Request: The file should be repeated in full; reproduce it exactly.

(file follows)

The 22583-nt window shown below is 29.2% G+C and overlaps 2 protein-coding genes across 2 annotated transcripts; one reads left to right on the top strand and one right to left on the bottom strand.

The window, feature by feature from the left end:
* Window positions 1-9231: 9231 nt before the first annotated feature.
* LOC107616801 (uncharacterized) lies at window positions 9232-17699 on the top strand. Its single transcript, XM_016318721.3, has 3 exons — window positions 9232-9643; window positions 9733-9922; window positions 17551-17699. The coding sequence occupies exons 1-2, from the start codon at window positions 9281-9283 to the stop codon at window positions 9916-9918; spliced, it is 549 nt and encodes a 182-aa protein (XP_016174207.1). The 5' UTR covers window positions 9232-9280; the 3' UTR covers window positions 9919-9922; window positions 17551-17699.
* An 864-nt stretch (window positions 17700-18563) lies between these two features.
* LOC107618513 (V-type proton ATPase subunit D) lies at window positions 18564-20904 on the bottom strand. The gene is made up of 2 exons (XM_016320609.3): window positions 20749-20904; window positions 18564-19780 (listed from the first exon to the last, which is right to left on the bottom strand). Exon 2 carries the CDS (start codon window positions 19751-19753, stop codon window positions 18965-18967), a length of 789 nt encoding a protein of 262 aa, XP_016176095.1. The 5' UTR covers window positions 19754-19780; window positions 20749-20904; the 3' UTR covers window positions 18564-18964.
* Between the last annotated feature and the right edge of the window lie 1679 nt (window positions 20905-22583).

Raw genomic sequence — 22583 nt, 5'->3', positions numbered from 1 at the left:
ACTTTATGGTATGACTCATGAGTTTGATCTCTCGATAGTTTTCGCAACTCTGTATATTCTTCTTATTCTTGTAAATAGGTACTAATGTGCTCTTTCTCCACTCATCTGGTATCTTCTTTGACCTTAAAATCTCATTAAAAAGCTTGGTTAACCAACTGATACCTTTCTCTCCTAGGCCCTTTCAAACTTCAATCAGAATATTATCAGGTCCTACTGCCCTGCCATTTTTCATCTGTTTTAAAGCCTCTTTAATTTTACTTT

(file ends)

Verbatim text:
The 22583-nt window shown below is 29.2% G+C and overlaps 2 protein-coding genes across 2 annotated transcripts; one reads left to right on the top strand and one right to left on the bottom strand.

The window, feature by feature from the left end:
* Window positions 1-9231: 9231 nt before the first annotated feature.
* LOC107616801 (uncharacterized) lies at window positions 9232-17699 on the top strand. Its single transcript, XM_016318721.3, has 3 exons — window positions 9232-9643; window positions 9733-9922; window positions 17551-17699. The coding sequence occupies exons 1-2, from the start codon at window positions 9281-9283 to the stop codon at window positions 9916-9918; spliced, it is 549 nt and encodes a 182-aa protein (XP_016174207.1). The 5' UTR covers window positions 9232-9280; the 3' UTR covers window positions 9919-9922; window positions 17551-17699.
* An 864-nt stretch (window positions 17700-18563) lies between these two features.
* LOC107618513 (V-type proton ATPase subunit D) lies at window positions 18564-20904 on the bottom strand. The gene is made up of 2 exons (XM_016320609.3): window positions 20749-20904; window positions 18564-19780 (listed from the first exon to the last, which is right to left on the bottom strand). Exon 2 carries the CDS (start codon window positions 19751-19753, stop codon window positions 18965-18967), a length of 789 nt encoding a protein of 262 aa, XP_016176095.1. The 5' UTR covers window positions 19754-19780; window positions 20749-20904; the 3' UTR covers window positions 18564-18964.
* Between the last annotated feature and the right edge of the window lie 1679 nt (window positions 20905-22583).

Raw genomic sequence — 22583 nt, 5'->3', positions numbered from 1 at the left:
ACTTTATGGTATGACTCATGAGTTTGATCTCTCGATAGTTTTCGCAACTCTGTATATTCTTCTTATTCTTGTAAATAGGTACTAATGTGCTCTTTCTCCACTCATCTGGTATCTTCTTTGACCTTAAAATCTCATTAAAAAGCTTGGTTAACCAACTGATACCTTTCTCTCCTAGGCCCTTTCAAACTTCAATCAGAATATTATCAGGTCCTACTGCCCTGCCATTTTTCATCTGTTTTAAAGCCTCTTTAATTTTACTTT